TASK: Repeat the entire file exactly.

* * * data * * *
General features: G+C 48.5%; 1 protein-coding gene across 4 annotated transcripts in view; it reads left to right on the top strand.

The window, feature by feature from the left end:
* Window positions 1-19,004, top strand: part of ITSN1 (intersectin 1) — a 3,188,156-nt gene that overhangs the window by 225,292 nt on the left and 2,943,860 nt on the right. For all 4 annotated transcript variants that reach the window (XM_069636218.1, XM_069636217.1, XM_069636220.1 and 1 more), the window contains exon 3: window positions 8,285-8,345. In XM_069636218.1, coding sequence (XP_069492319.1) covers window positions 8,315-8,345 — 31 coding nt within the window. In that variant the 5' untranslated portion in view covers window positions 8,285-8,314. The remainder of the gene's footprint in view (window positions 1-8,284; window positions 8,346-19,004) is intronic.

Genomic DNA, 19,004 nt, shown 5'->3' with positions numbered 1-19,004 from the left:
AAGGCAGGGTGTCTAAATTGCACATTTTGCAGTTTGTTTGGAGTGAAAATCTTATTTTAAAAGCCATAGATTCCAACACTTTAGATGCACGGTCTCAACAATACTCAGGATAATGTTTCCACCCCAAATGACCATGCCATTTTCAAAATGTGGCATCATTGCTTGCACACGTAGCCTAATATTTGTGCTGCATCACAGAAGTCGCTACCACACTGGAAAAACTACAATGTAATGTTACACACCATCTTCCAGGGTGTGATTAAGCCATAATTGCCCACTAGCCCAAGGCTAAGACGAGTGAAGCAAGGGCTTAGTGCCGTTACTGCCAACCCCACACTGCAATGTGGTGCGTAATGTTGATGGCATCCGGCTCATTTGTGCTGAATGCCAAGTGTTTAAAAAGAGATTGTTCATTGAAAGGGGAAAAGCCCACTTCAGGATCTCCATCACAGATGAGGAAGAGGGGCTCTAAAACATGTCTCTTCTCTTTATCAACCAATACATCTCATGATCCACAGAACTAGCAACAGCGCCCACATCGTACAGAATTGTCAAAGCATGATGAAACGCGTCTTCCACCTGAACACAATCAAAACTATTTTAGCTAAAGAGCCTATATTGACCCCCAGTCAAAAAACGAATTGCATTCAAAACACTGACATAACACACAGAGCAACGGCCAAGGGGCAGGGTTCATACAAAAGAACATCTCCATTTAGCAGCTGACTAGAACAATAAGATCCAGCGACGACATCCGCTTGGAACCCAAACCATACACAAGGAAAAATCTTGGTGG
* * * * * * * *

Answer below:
General features: G+C 48.5%; 1 protein-coding gene across 4 annotated transcripts in view; it reads left to right on the top strand.

The window, feature by feature from the left end:
* Window positions 1-19,004, top strand: part of ITSN1 (intersectin 1) — a 3,188,156-nt gene that overhangs the window by 225,292 nt on the left and 2,943,860 nt on the right. For all 4 annotated transcript variants that reach the window (XM_069636218.1, XM_069636217.1, XM_069636220.1 and 1 more), the window contains exon 3: window positions 8,285-8,345. In XM_069636218.1, coding sequence (XP_069492319.1) covers window positions 8,315-8,345 — 31 coding nt within the window. In that variant the 5' untranslated portion in view covers window positions 8,285-8,314. The remainder of the gene's footprint in view (window positions 1-8,284; window positions 8,346-19,004) is intronic.

Genomic DNA, 19,004 nt, shown 5'->3' with positions numbered 1-19,004 from the left:
AAGGCAGGGTGTCTAAATTGCACATTTTGCAGTTTGTTTGGAGTGAAAATCTTATTTTAAAAGCCATAGATTCCAACACTTTAGATGCACGGTCTCAACAATACTCAGGATAATGTTTCCACCCCAAATGACCATGCCATTTTCAAAATGTGGCATCATTGCTTGCACACGTAGCCTAATATTTGTGCTGCATCACAGAAGTCGCTACCACACTGGAAAAACTACAATGTAATGTTACACACCATCTTCCAGGGTGTGATTAAGCCATAATTGCCCACTAGCCCAAGGCTAAGACGAGTGAAGCAAGGGCTTAGTGCCGTTACTGCCAACCCCACACTGCAATGTGGTGCGTAATGTTGATGGCATCCGGCTCATTTGTGCTGAATGCCAAGTGTTTAAAAAGAGATTGTTCATTGAAAGGGGAAAAGCCCACTTCAGGATCTCCATCACAGATGAGGAAGAGGGGCTCTAAAACATGTCTCTTCTCTTTATCAACCAATACATCTCATGATCCACAGAACTAGCAACAGCGCCCACATCGTACAGAATTGTCAAAGCATGATGAAACGCGTCTTCCACCTGAACACAATCAAAACTATTTTAGCTAAAGAGCCTATATTGACCCCCAGTCAAAAAACGAATTGCATTCAAAACACTGACATAACACACAGAGCAACGGCCAAGGGGCAGGGTTCATACAAAAGAACATCTCCATTTAGCAGCTGACTAGAACAATAAGATCCAGCGACGACATCCGCTTGGAACCCAAACCATACACAAGGAAAAATCTTGGTGG